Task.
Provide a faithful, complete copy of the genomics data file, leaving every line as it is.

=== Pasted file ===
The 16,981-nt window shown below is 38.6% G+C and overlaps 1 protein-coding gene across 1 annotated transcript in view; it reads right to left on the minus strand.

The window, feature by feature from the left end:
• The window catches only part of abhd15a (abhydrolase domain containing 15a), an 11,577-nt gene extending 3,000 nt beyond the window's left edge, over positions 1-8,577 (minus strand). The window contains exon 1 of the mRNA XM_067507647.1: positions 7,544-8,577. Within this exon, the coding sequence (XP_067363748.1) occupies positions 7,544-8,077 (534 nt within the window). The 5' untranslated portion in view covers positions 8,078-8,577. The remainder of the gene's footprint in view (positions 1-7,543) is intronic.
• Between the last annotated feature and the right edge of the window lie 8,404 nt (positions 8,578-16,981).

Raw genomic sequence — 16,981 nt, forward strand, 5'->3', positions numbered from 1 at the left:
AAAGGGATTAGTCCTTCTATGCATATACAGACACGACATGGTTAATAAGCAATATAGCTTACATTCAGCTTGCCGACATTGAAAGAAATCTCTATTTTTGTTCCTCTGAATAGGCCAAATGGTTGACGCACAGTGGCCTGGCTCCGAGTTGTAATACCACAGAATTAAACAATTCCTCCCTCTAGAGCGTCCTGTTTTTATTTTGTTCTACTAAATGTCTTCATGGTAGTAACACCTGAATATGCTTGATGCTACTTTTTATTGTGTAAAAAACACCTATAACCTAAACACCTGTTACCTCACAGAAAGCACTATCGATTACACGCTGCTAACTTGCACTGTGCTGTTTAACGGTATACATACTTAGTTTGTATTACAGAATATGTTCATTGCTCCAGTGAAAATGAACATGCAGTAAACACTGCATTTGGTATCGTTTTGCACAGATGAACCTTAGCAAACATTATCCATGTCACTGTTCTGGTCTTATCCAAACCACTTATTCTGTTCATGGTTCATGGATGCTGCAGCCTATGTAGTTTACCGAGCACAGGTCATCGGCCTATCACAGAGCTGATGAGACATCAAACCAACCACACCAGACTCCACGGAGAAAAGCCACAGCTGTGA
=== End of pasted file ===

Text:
The 16,981-nt window shown below is 38.6% G+C and overlaps 1 protein-coding gene across 1 annotated transcript in view; it reads right to left on the minus strand.

The window, feature by feature from the left end:
• The window catches only part of abhd15a (abhydrolase domain containing 15a), an 11,577-nt gene extending 3,000 nt beyond the window's left edge, over positions 1-8,577 (minus strand). The window contains exon 1 of the mRNA XM_067507647.1: positions 7,544-8,577. Within this exon, the coding sequence (XP_067363748.1) occupies positions 7,544-8,077 (534 nt within the window). The 5' untranslated portion in view covers positions 8,078-8,577. The remainder of the gene's footprint in view (positions 1-7,543) is intronic.
• Between the last annotated feature and the right edge of the window lie 8,404 nt (positions 8,578-16,981).

Raw genomic sequence — 16,981 nt, forward strand, 5'->3', positions numbered from 1 at the left:
AAAGGGATTAGTCCTTCTATGCATATACAGACACGACATGGTTAATAAGCAATATAGCTTACATTCAGCTTGCCGACATTGAAAGAAATCTCTATTTTTGTTCCTCTGAATAGGCCAAATGGTTGACGCACAGTGGCCTGGCTCCGAGTTGTAATACCACAGAATTAAACAATTCCTCCCTCTAGAGCGTCCTGTTTTTATTTTGTTCTACTAAATGTCTTCATGGTAGTAACACCTGAATATGCTTGATGCTACTTTTTATTGTGTAAAAAACACCTATAACCTAAACACCTGTTACCTCACAGAAAGCACTATCGATTACACGCTGCTAACTTGCACTGTGCTGTTTAACGGTATACATACTTAGTTTGTATTACAGAATATGTTCATTGCTCCAGTGAAAATGAACATGCAGTAAACACTGCATTTGGTATCGTTTTGCACAGATGAACCTTAGCAAACATTATCCATGTCACTGTTCTGGTCTTATCCAAACCACTTATTCTGTTCATGGTTCATGGATGCTGCAGCCTATGTAGTTTACCGAGCACAGGTCATCGGCCTATCACAGAGCTGATGAGACATCAAACCAACCACACCAGACTCCACGGAGAAAAGCCACAGCTGTGA